Drug abuse among teenagers continues to decline, according to a new study released at the White House on Dec. 8.
President Bush reported the good news personally.
The morning of Dec. 11, the president made the 2007 "Monitoring The Future" study public as he met with drug treatment professionals and teens who have been in treatment.
"The national study indicated teen drug usage is down," stated President Bush.
The report surveyed nearly 50,000 teens in the eighth, tenth and twelfth grade from more than 400 schools across the country.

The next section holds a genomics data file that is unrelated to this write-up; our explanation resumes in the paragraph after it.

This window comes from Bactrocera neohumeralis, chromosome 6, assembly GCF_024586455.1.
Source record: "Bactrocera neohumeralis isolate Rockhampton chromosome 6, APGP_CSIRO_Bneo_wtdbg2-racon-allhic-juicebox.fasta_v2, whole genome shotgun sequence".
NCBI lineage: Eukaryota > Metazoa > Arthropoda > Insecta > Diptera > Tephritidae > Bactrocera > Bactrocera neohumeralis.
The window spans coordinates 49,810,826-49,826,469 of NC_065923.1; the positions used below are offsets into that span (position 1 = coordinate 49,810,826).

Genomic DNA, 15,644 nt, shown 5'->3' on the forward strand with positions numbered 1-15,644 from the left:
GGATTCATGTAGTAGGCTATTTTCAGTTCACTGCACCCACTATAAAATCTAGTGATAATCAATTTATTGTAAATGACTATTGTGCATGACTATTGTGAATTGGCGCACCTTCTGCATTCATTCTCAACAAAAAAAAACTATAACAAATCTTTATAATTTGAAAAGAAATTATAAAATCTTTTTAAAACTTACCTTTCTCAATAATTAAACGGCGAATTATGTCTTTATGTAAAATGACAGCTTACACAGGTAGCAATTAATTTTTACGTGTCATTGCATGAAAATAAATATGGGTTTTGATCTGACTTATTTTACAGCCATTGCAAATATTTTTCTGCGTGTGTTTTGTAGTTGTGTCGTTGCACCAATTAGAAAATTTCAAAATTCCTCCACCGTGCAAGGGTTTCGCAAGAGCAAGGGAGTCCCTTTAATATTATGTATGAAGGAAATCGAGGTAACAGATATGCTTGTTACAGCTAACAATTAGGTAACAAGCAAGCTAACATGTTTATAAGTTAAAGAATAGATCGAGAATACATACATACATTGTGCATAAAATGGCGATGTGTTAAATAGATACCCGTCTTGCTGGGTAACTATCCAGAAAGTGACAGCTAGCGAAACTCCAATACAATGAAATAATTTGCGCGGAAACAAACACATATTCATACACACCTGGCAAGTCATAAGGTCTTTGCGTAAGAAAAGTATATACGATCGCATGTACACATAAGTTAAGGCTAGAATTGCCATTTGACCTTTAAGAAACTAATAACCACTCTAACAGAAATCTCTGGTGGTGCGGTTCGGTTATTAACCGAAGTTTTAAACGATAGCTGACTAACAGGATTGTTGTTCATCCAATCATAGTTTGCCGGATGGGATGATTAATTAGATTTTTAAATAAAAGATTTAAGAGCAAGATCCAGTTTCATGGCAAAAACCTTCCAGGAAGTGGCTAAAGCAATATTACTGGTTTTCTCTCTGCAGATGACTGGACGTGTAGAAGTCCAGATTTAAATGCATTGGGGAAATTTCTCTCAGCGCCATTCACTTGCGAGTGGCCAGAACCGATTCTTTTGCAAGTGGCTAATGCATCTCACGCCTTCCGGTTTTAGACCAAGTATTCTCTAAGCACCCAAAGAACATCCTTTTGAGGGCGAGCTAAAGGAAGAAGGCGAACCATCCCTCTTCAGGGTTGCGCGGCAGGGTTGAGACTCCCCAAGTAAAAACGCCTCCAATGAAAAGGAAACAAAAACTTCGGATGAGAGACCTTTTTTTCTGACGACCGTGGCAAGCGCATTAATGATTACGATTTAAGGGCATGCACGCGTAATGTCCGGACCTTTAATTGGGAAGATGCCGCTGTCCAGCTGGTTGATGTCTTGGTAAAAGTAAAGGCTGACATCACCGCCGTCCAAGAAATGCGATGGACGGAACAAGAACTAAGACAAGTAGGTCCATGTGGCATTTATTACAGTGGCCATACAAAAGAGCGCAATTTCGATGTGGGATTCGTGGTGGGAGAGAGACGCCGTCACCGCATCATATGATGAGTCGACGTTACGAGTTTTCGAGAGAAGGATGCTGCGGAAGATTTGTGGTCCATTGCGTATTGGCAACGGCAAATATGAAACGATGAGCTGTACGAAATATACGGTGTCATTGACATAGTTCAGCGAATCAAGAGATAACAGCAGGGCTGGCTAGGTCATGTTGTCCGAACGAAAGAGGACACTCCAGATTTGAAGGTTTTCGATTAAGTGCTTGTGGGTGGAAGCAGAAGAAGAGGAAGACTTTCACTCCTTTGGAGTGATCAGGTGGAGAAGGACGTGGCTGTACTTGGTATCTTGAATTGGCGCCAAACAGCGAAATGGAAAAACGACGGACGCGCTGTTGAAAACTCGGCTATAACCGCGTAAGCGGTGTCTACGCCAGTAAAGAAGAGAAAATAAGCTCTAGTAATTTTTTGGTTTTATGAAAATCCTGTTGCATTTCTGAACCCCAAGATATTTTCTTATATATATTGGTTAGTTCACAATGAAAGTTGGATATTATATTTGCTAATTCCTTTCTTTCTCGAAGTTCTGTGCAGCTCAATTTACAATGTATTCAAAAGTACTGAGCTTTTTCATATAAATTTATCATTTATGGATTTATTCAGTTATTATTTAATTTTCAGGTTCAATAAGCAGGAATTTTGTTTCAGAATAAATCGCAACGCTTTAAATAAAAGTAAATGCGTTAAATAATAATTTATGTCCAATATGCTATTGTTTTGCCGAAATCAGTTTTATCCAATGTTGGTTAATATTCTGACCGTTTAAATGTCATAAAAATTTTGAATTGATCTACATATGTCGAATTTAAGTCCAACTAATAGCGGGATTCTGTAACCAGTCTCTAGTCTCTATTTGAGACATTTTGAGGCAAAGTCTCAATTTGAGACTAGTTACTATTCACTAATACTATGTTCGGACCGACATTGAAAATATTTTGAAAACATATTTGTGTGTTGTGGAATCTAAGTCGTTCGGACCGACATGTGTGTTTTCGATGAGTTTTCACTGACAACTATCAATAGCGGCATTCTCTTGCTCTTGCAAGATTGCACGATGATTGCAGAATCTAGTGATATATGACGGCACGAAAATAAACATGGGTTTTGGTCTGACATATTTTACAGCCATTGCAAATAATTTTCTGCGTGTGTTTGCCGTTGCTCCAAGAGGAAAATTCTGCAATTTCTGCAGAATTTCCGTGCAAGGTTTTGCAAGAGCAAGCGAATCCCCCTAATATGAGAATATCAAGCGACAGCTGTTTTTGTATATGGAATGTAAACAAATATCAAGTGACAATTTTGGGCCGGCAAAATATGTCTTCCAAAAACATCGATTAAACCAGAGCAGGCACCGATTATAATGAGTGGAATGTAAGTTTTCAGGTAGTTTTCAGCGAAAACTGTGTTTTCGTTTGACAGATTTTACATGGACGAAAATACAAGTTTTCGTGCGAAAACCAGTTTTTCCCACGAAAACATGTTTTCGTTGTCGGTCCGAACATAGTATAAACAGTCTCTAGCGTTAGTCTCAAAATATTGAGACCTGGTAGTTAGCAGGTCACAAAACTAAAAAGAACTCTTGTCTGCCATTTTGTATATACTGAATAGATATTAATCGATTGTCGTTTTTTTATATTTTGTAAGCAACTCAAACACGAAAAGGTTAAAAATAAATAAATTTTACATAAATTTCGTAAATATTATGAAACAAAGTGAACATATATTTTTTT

It revealed a remarkable decline in teen drug use from 2001 to 2007.
Marijuana use decreased approximately 25-percent.
Steroid use dropped by approximately one third.
Ecstasy use dropped approximately 54-percent, that's half of what it was in 2001.
Methamphetamine use decreased approximately 64-percent.
However, the report also shows teens continue to abuse highly addictive narcotic painkillers.
"Prescription drugs such as OxyContin and Vicodin are second only to marijuana use," said Bush.
The University of Michigan's Institute for Social Research began tracking methamphetamine use in 1999. Then, nearly five-percent of high school seniors admitted to using the stimulant.
In 2007, that number went down to less than 2-percent.